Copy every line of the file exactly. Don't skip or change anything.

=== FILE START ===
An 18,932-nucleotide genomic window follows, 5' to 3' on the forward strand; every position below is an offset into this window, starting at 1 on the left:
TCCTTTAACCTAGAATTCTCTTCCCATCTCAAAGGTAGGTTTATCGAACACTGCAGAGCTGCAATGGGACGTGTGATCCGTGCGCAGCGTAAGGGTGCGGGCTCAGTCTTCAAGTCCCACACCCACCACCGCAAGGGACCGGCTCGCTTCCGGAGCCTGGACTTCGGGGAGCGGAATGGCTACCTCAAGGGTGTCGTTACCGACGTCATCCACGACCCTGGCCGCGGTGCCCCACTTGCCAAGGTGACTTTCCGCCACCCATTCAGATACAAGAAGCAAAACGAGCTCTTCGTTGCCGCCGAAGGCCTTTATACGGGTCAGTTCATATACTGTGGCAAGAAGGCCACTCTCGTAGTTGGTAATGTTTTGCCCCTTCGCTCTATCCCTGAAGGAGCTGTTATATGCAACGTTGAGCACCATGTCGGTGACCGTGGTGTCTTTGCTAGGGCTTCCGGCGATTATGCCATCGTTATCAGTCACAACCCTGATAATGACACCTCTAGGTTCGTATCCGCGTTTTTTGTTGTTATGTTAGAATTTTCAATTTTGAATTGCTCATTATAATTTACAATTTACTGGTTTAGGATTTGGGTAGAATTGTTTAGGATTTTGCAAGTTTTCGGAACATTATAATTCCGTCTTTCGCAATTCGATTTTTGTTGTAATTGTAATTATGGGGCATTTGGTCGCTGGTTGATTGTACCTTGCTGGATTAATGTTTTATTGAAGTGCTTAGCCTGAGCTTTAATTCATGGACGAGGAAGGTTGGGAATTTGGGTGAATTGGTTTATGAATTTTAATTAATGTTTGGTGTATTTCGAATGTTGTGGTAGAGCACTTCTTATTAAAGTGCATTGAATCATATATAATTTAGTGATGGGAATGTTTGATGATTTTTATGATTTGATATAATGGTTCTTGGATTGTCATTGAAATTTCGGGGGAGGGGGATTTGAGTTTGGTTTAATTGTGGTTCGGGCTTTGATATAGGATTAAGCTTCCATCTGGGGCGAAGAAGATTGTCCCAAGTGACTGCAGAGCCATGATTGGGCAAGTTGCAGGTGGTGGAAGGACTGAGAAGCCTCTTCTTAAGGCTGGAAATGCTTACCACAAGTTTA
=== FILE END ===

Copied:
An 18,932-nucleotide genomic window follows, 5' to 3' on the forward strand; every position below is an offset into this window, starting at 1 on the left:
TCCTTTAACCTAGAATTCTCTTCCCATCTCAAAGGTAGGTTTATCGAACACTGCAGAGCTGCAATGGGACGTGTGATCCGTGCGCAGCGTAAGGGTGCGGGCTCAGTCTTCAAGTCCCACACCCACCACCGCAAGGGACCGGCTCGCTTCCGGAGCCTGGACTTCGGGGAGCGGAATGGCTACCTCAAGGGTGTCGTTACCGACGTCATCCACGACCCTGGCCGCGGTGCCCCACTTGCCAAGGTGACTTTCCGCCACCCATTCAGATACAAGAAGCAAAACGAGCTCTTCGTTGCCGCCGAAGGCCTTTATACGGGTCAGTTCATATACTGTGGCAAGAAGGCCACTCTCGTAGTTGGTAATGTTTTGCCCCTTCGCTCTATCCCTGAAGGAGCTGTTATATGCAACGTTGAGCACCATGTCGGTGACCGTGGTGTCTTTGCTAGGGCTTCCGGCGATTATGCCATCGTTATCAGTCACAACCCTGATAATGACACCTCTAGGTTCGTATCCGCGTTTTTTGTTGTTATGTTAGAATTTTCAATTTTGAATTGCTCATTATAATTTACAATTTACTGGTTTAGGATTTGGGTAGAATTGTTTAGGATTTTGCAAGTTTTCGGAACATTATAATTCCGTCTTTCGCAATTCGATTTTTGTTGTAATTGTAATTATGGGGCATTTGGTCGCTGGTTGATTGTACCTTGCTGGATTAATGTTTTATTGAAGTGCTTAGCCTGAGCTTTAATTCATGGACGAGGAAGGTTGGGAATTTGGGTGAATTGGTTTATGAATTTTAATTAATGTTTGGTGTATTTCGAATGTTGTGGTAGAGCACTTCTTATTAAAGTGCATTGAATCATATATAATTTAGTGATGGGAATGTTTGATGATTTTTATGATTTGATATAATGGTTCTTGGATTGTCATTGAAATTTCGGGGGAGGGGGATTTGAGTTTGGTTTAATTGTGGTTCGGGCTTTGATATAGGATTAAGCTTCCATCTGGGGCGAAGAAGATTGTCCCAAGTGACTGCAGAGCCATGATTGGGCAAGTTGCAGGTGGTGGAAGGACTGAGAAGCCTCTTCTTAAGGCTGGAAATGCTTACCACAAGTTTA